Mortal Kombat – The Early Revolution

Back in the early days of fighters, 1992, you were playing one of two titles; Mortal Kombat or Street Fighter 2. Street Fighter 2 may have had far more moves, more characters, and better animations, but Mortal Kombat had something else; rivers of blood and gore.

By modern standards the first Mortal Kombat, created by Midway, is laughably bad. There is only a handful of characters to choose from and a few basic moves.

First; the characters were digitised actors. This was revolutionary back in the day. Plus, yes, there was no other game at the time that allowed you to rip off an opponent's head, complete with dangling spinal cord.

Expansions And Sequels

When a game is as popular as the first Mortal Kombat, you can be sure that it is going to have sequels. Lots and lots of sequels . The first, Mortal Kombat 2, simply added more characters, new moves, and different locations. It stuck to the gore, of course, and expanded on the number of ways in which it was possible to dismember opponents.

Though, controversy was rife. It was the Mortal Kombat franchise that helped give birth to the ESRB, otherwise known as the rating system that gives video games age restrictions. This didn't stop the games from being widely accessible in arcades, though, and selling to teenagers like hotcakes.

Mortal Kombat 2 gave way to 3, and it seemed like the franchise was unstoppable. But the games industry was expanding. The online world was becoming more popular, things like online pokies were starting to become a reality, and one advancement threatened to kill the whole franchise entirely. 3D.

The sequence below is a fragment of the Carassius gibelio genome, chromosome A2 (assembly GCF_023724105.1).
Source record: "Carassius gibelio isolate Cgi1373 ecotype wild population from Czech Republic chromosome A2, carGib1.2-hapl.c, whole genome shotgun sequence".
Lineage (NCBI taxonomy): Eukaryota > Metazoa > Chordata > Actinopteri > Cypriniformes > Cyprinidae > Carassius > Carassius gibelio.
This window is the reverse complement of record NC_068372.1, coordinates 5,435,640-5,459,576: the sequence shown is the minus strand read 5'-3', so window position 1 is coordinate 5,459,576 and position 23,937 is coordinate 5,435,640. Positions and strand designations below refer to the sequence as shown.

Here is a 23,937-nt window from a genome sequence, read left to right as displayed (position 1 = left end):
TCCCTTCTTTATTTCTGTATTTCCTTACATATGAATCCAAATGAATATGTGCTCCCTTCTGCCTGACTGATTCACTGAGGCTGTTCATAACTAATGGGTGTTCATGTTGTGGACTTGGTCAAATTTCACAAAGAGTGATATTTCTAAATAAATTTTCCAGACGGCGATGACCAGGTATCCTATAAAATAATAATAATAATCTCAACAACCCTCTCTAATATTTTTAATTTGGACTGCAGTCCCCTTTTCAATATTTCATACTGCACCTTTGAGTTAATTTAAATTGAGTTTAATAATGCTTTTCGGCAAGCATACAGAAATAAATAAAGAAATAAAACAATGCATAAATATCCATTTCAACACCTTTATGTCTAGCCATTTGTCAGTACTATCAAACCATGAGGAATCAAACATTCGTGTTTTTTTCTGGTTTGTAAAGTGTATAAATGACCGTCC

A New World

Mortal Kombat tried, and initially failed, to break into the world of 3D gaming. 3D was all the rage, and no gamer was paying any attention to 2D console games anymore. Mortal Kombat 4 was the first attempt, and was met with mediocre reviews. Sadly, the game that had played so well in 2D struggled to be as playable in 3D. Plus, home gaming was now becoming the future of games. Midway had focused almost entirely on arcades, and struggled to adapt to home consoles.

It wasn't until 2002 that Midway again saw some signs of success. Mortal Kombat Deadly Alliance was a stark contrast to the earlier games, with fancy 3D graphics and a fighting system that embraced a broader perspective.

In 2008 Mortal Kombat versus DC brought comic book characters to the franchise, and also saw some success.

Back To Basics

But by the late 2000s Midway was again struggling, and interest fading. Competition in the genre was fierce. The rights for the franchise passed from Midway to movie giant Warner Brothers in 2008, and a big success was once again needed to keep things stay afloat.

2011 saw the franchise return to its roots with the simply titled Mortal Kombat. 3D graphics used a 2D fighting framework. The 2011 release was a smash hit, keeping the fighter alive until the most recent 2019 release Mortal Kombat 11.